Making the Case for Transgender Rights

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December 28, 2015
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M. Dru Levasseur

This year more than ever, transgender people were the focus of media attention. Transition stories and true and fictional narratives about trans lives exploded into the American consciousness like never before. This is a hopeful development.

But with visibility comes backlash and targeting. Lambda Legal’s Transgender Rights Project is continuing to fight for the lives and legal rights of all transgender people living in America – from schools to public facilities to hospitals, from young people to seniors, from an incarcerated transgender woman of color in Texas to seniors seeking healthcare in the Northeast.

We must, once again, begin by acknowledging and mourning the terrifying epidemic of violence and murder against transgender people, particularly transgender women of color. The most recent NCAVP report indicated an 11% rise in homicides of LGBT people and of those victims; an astonishing half are transgender women of color.  On March 31, 2015, my colleague Demoya Gordon and I attended the first-ever White House Trans Women of Color Women’s History Month Briefing, where we heard from a powerful lineup of trans leaders of color about the struggles that trans women of color face. So much work lies ahead to change the systems of oppression that result in the high violence, murder and suicide rates, as well as the overall health and economic disparities that transgender people face.

In the wake of our marriage victory, anti-LGBT groups have turned up the volume. This year, we saw an alarming trend from our opponents in which they sought to demonize vulnerable transgender people – especially young people – by arguing that cisgender women and girls need “protection” from transgender people in public restrooms and other single-sex facilities like locker rooms.

In reality, these bills do nothing but increase the hostility and danger transgender people face when using public facilities. Studies consistently and repeatedly show that transgender people, especially women of color, experience alarming rates of harassment and violence in public spaces, including restrooms. Our well-funded opponents are even blanketing school districts with LGBT-inclusive policies to try to scare them into discriminating against transgender students.

Kyle, our client in Minnesota, says it best: “Using fear to justify transphobia betrays students who just want to feel comfortable and accepted. This attitude is damaging to mental health and self-esteem.” We won Kyle the right to use the bathroom corresponding to his gender – and another district-wide victory on this issue in Lehigh, Pennsylvania.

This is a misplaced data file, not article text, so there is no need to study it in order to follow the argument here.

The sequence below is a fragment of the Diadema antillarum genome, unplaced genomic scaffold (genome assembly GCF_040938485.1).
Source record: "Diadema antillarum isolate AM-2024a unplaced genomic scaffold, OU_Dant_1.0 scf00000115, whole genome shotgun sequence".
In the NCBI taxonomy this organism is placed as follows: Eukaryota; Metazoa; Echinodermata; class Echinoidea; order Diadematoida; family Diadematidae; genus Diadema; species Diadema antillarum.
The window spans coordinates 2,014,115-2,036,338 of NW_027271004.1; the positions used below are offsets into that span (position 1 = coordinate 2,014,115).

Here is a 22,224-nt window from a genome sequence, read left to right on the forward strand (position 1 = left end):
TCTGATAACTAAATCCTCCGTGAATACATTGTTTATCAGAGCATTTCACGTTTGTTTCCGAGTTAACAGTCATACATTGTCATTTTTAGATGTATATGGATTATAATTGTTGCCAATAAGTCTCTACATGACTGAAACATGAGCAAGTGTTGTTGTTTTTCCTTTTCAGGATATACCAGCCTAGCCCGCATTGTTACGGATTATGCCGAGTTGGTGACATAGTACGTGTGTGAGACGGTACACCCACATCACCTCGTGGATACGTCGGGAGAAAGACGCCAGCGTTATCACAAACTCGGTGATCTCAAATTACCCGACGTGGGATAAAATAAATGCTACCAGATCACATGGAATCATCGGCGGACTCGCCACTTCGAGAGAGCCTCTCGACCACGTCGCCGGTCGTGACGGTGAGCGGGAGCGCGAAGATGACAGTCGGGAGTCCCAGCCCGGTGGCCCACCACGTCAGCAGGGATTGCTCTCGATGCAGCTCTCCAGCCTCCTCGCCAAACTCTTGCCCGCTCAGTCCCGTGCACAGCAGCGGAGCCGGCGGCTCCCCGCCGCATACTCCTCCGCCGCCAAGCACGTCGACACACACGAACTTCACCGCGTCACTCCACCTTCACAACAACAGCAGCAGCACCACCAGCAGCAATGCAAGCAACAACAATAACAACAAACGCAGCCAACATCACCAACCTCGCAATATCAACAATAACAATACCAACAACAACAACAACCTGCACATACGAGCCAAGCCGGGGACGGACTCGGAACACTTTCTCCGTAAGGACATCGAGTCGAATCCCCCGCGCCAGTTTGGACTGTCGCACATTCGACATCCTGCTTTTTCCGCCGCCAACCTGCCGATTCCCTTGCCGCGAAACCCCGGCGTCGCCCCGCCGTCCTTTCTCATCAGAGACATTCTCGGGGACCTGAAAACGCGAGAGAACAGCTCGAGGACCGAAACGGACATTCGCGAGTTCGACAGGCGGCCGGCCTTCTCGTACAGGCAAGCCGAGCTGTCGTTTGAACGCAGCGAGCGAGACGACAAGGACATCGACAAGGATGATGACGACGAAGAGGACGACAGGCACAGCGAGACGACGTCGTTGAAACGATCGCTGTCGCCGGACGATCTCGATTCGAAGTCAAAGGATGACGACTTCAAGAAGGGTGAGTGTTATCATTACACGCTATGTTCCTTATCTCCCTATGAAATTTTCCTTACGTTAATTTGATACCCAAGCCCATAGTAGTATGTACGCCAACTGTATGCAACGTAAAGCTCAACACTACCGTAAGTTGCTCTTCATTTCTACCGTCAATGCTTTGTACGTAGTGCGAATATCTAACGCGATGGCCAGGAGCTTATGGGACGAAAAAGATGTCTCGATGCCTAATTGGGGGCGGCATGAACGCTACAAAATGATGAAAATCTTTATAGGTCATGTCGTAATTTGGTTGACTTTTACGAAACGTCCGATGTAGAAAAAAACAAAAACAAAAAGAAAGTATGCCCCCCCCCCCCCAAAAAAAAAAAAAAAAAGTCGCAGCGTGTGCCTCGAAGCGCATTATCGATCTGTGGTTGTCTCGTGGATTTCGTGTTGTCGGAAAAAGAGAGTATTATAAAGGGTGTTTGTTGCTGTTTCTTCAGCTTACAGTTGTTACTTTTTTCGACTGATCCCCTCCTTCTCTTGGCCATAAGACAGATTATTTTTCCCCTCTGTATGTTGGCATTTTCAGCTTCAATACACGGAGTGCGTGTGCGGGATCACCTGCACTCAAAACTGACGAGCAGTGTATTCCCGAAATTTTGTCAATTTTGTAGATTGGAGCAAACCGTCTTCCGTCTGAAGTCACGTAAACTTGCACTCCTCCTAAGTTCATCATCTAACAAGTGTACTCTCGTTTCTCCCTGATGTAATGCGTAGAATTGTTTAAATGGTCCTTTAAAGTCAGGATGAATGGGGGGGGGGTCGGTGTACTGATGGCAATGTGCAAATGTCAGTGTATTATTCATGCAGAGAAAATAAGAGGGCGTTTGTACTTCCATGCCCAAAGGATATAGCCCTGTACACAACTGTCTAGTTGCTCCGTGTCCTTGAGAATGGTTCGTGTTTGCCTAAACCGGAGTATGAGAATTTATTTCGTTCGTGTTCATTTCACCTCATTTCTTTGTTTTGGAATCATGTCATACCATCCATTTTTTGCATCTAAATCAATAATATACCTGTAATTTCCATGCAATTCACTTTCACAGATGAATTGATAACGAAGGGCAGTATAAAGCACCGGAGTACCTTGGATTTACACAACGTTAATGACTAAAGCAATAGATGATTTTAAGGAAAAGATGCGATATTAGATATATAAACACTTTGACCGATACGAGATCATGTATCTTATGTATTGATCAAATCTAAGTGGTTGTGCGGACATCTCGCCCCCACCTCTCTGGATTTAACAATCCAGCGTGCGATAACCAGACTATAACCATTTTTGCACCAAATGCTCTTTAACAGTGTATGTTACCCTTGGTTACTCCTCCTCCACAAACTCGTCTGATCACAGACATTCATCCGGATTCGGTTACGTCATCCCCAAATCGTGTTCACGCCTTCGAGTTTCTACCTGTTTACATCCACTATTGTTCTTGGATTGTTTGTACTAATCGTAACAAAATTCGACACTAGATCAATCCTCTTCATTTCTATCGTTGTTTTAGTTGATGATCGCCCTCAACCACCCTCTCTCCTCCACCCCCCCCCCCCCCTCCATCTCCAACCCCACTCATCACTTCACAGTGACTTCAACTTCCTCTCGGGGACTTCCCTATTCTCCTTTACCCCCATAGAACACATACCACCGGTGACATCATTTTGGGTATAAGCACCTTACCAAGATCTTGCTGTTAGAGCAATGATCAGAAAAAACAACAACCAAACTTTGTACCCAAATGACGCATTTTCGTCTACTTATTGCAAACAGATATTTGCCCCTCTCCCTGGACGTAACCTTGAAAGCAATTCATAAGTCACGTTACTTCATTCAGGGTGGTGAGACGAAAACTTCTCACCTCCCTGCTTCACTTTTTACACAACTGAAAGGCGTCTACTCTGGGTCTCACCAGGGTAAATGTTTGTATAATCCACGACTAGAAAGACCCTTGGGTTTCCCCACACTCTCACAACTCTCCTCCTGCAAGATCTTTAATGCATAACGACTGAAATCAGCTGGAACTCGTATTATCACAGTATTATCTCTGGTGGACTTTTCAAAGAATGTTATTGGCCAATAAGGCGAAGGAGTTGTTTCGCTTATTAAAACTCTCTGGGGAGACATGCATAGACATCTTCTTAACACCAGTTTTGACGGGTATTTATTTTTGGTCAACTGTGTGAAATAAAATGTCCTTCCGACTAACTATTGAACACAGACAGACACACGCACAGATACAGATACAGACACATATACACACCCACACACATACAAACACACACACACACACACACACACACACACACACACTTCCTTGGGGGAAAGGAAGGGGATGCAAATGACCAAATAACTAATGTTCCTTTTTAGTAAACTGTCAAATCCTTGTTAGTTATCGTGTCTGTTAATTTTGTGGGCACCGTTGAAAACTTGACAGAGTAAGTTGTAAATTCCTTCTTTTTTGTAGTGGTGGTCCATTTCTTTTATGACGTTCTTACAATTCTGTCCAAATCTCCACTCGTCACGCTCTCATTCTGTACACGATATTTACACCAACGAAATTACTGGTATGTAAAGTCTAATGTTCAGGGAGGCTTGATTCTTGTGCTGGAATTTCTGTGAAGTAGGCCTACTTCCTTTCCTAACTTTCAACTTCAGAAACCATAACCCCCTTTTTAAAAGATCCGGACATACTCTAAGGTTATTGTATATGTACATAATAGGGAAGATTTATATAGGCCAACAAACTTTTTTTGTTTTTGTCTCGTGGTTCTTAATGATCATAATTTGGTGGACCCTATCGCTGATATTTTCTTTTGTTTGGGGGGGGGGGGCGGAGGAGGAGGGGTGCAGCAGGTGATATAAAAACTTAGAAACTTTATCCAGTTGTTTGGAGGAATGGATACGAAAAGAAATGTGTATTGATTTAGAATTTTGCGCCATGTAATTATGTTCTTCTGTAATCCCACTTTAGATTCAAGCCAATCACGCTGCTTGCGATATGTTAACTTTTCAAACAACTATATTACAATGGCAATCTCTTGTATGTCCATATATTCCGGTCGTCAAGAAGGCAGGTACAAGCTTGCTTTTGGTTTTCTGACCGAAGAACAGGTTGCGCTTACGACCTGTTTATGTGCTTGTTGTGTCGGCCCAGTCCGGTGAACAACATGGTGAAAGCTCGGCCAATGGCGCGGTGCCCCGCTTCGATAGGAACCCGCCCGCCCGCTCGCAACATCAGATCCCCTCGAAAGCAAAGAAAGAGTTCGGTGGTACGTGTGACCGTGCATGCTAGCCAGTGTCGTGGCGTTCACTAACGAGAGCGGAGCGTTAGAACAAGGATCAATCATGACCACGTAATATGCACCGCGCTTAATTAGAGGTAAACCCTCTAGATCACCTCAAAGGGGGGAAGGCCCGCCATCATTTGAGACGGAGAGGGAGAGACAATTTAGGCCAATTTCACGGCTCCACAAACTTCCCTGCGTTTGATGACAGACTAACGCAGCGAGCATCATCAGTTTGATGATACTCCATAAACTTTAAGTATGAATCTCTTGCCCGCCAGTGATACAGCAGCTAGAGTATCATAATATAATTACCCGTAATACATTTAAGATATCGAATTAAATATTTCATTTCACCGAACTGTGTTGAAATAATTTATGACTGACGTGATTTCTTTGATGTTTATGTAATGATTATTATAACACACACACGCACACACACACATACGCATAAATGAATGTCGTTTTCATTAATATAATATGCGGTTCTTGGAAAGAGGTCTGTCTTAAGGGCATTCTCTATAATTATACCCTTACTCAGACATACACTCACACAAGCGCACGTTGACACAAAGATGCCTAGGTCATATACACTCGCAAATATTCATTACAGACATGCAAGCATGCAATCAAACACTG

This year, we saw a sea change in transgender-related health care cases, with Lambda Legal winning important victories. In the Northeast, we overturned an insurer’s denial of transition-related care for a government employee, and are working on a similar challenge currently in New York.  We also teamed up with the New York Attorney General’s Office to ensure equal access to medical care for transgender people across New York State, relying upon our model Transgender-Affirming Hospital Policies. We submitted comments to ensure that the new proposed HHS regulations on nondiscrimination in the Affordable Care Act will ensure that all transgender people of all ages have equal access to the health care they need, whether related to their transition or not.

In Texas, our client Passion Star was transferred to a unit known for having some of the highest sexual assault rates in the nation. There she was placed in the general population, despite having been raped, physically assaulted, and threatened with murder in six previous Texas facilities. Soon after she arrived, inmates told her she had to have a man or be raped and tried to lay claim to her as though she were property. As the daily threats continued and escalated, Clements Unit officials warned her not to file any more requests for protection. However, her situation became so desperate that on February 19 she again begged Texas Department of Criminal Justice (TDCJ) staff to place her in Safekeeping. Lambda Legal filed an emergency motion on her behalf when TDCJ staff refused and instead placed her in a cell with a gang member who threatened to kill her if she continued to complain or “snitch.”

In Colorado, we filed a groundbreaking suit on behalf of Dana Zzyym, an intersex veteran who was denied a passport by the U.S. Department of State because they do not identify as either male or female. If Lambda Legal succeeds, the case will bring the U.S. in line with a growing number of countries that issue a third gender marker option for passports. Ironically, the U.S. already recognizes such passports for people entering the U.S. from those countries, but currently refuses to issue such passports for its own citizens, such as Dana, who are neither male nor female. Dana’s story and our legal challenge made international news and has helped raise awareness of some of the challenges faced by intersex, as well as non-binary people. 

In 2015 we will continue fighting the backlash and hateful rhetoric, and work to ensure a just future for all transgender Americans. But we can’t do it without you. Please join Lambda Legal today and help us fight for transgender rights! Your membership gift will be matched dollar for dollar by the $1.25 million matching challenge from the estate of John Barham and Dick Auer.